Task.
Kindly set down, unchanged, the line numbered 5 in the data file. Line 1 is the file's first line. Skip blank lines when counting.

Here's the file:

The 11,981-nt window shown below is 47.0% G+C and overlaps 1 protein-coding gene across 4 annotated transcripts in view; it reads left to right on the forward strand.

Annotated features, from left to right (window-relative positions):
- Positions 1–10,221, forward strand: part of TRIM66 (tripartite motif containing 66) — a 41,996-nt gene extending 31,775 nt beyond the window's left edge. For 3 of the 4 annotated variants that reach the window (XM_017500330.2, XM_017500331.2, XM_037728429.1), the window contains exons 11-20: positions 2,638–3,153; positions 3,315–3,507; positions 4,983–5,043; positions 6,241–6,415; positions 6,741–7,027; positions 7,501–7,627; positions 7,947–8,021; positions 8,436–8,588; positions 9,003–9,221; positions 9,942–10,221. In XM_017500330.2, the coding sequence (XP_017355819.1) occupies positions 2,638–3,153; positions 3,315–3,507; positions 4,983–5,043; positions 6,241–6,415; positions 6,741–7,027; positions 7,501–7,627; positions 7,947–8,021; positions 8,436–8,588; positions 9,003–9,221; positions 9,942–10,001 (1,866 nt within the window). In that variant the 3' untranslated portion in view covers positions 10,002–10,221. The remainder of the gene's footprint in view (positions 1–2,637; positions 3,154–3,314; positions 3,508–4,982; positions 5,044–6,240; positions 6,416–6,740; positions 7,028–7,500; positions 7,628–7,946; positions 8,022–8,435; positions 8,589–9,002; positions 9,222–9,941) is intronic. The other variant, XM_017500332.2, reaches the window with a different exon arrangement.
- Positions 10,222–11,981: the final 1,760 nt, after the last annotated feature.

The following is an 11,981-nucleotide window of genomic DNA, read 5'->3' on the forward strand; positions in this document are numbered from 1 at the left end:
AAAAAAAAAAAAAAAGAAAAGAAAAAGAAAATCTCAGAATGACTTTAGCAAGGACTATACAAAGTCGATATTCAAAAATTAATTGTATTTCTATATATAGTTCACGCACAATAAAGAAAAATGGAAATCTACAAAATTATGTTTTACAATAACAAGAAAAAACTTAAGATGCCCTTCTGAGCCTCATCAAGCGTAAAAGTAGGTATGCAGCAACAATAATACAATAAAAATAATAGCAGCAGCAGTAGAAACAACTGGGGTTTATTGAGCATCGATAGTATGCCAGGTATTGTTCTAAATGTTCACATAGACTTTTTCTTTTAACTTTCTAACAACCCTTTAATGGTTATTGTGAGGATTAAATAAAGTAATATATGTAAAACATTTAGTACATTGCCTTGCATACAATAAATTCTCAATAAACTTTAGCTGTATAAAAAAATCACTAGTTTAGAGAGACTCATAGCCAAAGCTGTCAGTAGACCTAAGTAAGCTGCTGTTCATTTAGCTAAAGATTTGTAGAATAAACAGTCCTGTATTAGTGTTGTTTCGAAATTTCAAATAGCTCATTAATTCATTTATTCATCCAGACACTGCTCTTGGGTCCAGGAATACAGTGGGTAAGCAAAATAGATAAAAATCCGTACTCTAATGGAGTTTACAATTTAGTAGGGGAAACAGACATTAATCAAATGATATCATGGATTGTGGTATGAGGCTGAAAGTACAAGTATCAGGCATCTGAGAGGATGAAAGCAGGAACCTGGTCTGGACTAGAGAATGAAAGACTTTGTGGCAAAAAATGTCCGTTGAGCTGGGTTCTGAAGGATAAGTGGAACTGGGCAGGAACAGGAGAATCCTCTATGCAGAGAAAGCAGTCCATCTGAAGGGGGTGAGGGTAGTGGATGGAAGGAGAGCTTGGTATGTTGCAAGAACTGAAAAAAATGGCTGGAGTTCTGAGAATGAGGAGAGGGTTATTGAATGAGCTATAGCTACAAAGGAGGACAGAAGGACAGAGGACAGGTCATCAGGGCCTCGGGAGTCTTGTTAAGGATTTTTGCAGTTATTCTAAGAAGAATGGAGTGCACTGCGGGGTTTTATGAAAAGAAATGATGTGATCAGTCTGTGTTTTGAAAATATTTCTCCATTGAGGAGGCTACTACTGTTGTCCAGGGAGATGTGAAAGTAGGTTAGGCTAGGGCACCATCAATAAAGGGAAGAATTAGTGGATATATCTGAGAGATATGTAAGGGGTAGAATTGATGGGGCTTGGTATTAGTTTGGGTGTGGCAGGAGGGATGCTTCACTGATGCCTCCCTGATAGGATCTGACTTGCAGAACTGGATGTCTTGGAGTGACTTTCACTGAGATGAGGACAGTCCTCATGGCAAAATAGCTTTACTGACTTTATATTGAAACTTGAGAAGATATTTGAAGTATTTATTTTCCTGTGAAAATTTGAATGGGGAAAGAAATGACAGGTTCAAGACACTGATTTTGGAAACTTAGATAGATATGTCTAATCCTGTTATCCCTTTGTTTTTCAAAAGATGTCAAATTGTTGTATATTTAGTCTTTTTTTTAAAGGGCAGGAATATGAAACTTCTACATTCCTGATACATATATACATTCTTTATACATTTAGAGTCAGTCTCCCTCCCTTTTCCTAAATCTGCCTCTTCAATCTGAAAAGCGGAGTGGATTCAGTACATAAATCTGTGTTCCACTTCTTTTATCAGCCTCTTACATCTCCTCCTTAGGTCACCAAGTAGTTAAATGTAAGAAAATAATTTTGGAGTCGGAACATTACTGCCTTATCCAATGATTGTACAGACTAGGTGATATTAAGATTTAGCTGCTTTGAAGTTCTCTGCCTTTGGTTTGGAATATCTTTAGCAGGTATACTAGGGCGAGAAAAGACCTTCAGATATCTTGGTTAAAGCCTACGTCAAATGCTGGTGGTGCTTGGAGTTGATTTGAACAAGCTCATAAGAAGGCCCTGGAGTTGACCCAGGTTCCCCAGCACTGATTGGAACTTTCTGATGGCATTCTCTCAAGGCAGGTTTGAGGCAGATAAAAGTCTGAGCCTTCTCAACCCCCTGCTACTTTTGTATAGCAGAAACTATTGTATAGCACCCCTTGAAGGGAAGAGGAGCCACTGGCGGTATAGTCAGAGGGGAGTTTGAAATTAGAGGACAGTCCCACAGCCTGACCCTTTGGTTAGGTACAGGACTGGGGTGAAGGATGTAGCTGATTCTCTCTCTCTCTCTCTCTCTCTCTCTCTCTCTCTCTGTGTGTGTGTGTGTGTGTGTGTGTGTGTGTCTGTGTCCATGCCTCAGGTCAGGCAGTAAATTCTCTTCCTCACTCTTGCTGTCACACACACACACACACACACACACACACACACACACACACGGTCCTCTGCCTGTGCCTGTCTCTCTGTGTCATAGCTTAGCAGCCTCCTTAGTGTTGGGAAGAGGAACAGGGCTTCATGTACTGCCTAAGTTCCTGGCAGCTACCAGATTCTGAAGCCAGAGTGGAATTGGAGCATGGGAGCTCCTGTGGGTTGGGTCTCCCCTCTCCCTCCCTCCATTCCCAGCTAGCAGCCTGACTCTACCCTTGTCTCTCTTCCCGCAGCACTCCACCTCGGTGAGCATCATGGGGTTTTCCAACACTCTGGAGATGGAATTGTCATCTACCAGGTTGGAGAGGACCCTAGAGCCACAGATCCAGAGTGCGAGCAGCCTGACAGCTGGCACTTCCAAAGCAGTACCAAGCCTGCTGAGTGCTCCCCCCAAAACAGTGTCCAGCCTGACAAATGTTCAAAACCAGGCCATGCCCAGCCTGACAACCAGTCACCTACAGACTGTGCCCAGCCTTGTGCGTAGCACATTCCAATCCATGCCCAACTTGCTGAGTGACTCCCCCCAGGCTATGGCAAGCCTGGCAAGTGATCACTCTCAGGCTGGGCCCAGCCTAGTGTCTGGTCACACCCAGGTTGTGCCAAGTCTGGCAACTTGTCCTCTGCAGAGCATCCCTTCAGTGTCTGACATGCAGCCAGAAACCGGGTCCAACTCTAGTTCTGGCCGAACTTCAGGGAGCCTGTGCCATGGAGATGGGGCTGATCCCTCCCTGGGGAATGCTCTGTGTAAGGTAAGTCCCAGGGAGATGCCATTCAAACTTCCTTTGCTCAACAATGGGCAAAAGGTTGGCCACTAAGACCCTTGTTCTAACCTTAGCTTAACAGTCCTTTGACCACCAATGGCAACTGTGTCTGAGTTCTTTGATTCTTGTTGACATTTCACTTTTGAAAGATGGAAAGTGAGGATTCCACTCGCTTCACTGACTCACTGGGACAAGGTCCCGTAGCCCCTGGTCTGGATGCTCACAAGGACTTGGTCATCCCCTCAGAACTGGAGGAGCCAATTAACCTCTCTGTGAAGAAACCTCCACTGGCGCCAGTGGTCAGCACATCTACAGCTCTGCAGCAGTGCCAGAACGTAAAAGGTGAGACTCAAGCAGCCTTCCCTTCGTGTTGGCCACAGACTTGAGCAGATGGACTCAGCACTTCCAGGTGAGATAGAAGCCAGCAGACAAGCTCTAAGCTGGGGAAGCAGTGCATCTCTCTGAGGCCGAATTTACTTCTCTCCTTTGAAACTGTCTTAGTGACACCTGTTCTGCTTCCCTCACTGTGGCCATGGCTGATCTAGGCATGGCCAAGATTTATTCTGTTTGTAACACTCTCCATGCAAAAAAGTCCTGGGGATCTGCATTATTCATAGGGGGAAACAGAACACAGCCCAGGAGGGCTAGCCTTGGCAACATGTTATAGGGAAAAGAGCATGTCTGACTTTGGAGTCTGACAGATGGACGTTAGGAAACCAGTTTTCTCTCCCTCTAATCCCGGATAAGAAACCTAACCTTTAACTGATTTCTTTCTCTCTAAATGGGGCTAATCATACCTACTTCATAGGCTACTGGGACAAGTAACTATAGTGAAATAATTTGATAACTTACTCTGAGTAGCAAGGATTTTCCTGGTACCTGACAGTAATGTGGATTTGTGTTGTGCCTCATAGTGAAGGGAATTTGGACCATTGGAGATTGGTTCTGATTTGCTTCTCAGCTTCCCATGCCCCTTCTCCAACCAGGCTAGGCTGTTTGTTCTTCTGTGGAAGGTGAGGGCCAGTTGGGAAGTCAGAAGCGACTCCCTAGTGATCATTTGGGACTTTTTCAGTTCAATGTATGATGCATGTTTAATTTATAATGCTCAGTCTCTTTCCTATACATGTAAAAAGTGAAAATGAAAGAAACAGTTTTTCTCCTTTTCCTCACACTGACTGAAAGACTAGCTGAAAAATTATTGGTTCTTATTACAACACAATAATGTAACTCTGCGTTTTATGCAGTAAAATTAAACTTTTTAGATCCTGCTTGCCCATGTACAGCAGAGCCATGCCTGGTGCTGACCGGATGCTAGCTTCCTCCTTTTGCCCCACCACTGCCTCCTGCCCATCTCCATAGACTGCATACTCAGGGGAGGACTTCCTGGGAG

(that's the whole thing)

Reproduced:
The following is an 11,981-nucleotide window of genomic DNA, read 5'->3' on the forward strand; positions in this document are numbered from 1 at the left end: